Chancel north side. Main details as for south side except for openwork panelled balustrade instead of plain parapet, and the pinnacles set diagonally.
Chancel gable end is closely panelled and flanked by octagonal turrets. Not unlike, but a little bit fancier than, the west front built a century earlier.


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Retrochoir, south side, Early English c.1200. Pevsner: The exterior of the N and S sides of the retrochoir is of noble design. Three bays, with a high bare ground stage and above tall blank arcading, four units per bay with the middle ones a pair of lancet windows (i.e. tall, narrow with pointed arches, typical of Early English style).
Further E, however, the design gets confused externally as it is in so much E.E. external work. The walls step back with two staircase turrets, octagonal at the top. Then follows the stage of the NE and SE chapels flanking the longer Lady Chapel. These bays have one large window, now Perp, and one blank E.E. unit added to it. ... Above are two small tiers of blank arcading with trefoil heads. The number of arches is more in the top row than in the lower row.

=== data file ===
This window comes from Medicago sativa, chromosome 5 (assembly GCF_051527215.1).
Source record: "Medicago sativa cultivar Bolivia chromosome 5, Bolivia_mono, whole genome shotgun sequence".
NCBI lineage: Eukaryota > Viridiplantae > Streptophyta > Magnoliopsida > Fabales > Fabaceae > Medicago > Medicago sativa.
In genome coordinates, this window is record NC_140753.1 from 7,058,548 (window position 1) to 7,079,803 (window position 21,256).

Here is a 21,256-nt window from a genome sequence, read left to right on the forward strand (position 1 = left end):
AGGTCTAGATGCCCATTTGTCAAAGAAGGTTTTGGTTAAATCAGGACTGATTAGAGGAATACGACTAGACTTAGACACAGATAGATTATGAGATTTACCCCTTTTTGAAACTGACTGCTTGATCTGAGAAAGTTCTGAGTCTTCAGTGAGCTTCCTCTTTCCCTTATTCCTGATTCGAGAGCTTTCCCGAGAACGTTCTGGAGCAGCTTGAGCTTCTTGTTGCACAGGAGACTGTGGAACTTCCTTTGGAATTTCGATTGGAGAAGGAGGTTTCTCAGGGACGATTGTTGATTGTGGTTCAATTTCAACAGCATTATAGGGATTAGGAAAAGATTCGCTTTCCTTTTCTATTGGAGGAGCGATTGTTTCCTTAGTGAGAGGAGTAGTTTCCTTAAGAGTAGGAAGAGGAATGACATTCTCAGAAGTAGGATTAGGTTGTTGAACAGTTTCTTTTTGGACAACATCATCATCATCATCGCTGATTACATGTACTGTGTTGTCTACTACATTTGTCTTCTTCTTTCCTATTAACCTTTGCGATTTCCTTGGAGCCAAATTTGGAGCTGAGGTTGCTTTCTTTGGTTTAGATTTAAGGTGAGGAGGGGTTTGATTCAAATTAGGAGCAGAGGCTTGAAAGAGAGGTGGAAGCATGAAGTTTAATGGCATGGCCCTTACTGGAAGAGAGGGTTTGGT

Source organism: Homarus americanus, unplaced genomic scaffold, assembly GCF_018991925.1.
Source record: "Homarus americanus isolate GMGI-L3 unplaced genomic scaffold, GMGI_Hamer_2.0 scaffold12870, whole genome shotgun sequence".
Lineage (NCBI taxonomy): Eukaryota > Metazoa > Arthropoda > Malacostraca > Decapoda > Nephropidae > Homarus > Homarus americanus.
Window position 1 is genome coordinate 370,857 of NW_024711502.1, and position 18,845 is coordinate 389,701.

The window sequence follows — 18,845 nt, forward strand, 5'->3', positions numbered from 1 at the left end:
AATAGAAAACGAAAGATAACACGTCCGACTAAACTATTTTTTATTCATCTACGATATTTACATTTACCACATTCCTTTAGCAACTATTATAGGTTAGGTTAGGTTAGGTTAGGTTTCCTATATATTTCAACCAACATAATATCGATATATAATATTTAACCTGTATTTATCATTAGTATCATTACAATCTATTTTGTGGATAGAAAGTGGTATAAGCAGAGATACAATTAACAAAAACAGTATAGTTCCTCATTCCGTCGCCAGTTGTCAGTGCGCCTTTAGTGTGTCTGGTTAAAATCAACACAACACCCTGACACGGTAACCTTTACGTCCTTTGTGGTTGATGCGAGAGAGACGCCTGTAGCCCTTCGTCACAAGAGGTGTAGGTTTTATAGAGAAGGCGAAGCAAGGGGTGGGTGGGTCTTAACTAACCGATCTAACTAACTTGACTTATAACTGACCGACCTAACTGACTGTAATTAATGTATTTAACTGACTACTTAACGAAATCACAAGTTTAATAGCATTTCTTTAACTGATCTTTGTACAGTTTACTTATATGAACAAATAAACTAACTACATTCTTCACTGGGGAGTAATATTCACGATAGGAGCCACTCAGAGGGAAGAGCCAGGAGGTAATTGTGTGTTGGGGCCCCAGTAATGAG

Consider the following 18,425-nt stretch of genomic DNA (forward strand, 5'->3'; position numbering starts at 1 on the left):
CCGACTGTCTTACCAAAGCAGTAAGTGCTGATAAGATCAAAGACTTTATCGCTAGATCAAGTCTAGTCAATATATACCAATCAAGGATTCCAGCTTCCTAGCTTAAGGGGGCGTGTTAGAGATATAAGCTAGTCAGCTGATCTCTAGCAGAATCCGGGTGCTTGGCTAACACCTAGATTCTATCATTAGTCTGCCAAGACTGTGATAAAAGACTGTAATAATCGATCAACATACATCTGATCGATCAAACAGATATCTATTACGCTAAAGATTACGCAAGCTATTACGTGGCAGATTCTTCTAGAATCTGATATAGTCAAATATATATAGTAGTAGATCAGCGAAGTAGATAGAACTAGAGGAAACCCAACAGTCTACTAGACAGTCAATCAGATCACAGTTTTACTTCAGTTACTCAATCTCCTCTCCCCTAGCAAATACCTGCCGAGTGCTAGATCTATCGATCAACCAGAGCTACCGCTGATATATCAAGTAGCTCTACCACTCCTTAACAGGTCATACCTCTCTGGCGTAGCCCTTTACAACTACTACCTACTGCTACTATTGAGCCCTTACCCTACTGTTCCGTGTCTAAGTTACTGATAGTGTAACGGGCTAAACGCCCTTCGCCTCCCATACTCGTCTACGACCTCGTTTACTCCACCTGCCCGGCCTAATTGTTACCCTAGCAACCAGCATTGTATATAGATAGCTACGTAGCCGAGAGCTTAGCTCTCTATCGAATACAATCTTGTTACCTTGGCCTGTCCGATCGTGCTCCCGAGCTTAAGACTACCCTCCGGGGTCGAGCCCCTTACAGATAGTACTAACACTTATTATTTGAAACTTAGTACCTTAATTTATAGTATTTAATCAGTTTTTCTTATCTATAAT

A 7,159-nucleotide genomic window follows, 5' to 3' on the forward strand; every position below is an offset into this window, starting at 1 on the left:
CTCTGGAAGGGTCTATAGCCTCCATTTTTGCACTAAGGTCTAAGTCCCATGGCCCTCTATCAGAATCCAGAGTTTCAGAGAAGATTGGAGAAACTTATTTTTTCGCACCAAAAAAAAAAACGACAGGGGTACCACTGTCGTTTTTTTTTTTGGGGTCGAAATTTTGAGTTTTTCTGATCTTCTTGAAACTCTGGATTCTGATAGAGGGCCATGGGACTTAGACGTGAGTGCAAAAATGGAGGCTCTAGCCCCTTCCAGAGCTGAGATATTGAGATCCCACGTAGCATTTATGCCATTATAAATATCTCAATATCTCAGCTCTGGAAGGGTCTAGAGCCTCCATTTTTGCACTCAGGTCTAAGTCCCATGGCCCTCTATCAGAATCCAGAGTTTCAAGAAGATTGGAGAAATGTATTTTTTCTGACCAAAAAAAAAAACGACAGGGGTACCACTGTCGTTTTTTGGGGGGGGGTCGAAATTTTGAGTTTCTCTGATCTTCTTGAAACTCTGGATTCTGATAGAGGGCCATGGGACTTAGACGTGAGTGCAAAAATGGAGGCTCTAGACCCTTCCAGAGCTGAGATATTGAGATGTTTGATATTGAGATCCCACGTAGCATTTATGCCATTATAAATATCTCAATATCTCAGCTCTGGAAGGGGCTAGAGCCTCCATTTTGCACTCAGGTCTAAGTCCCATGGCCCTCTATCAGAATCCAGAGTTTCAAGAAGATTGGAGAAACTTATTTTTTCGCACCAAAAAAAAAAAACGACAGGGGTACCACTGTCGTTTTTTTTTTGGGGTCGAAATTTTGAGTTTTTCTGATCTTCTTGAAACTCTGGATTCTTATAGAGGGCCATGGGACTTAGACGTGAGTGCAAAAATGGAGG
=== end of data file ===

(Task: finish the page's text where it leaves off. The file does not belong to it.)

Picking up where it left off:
Lady Chapel and SE chapel. The Lady Chapel is a Late Perp remodelling (late 1400s). One seven-light window (three plus one plus three) to N, S, and E with a transom and much panel tracery. Blank panelling below (not on the N side). The top corbel-table of small pointed-trefoiled corbels, however, is E.E. The re-cast buttresses have have crocketed gablets applied to them.


To Interior

Jane Austen - grave and memorials in the cathedral

King Canute and Queen Emma - mortuary chest and information

Ecclesia - medieval statue in cathedral

Winchester Cathedral's Website

Robert Willis, The Architectural History of Winchester Cathedral  1846  - Very comprehensive


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Other Winchester Buildings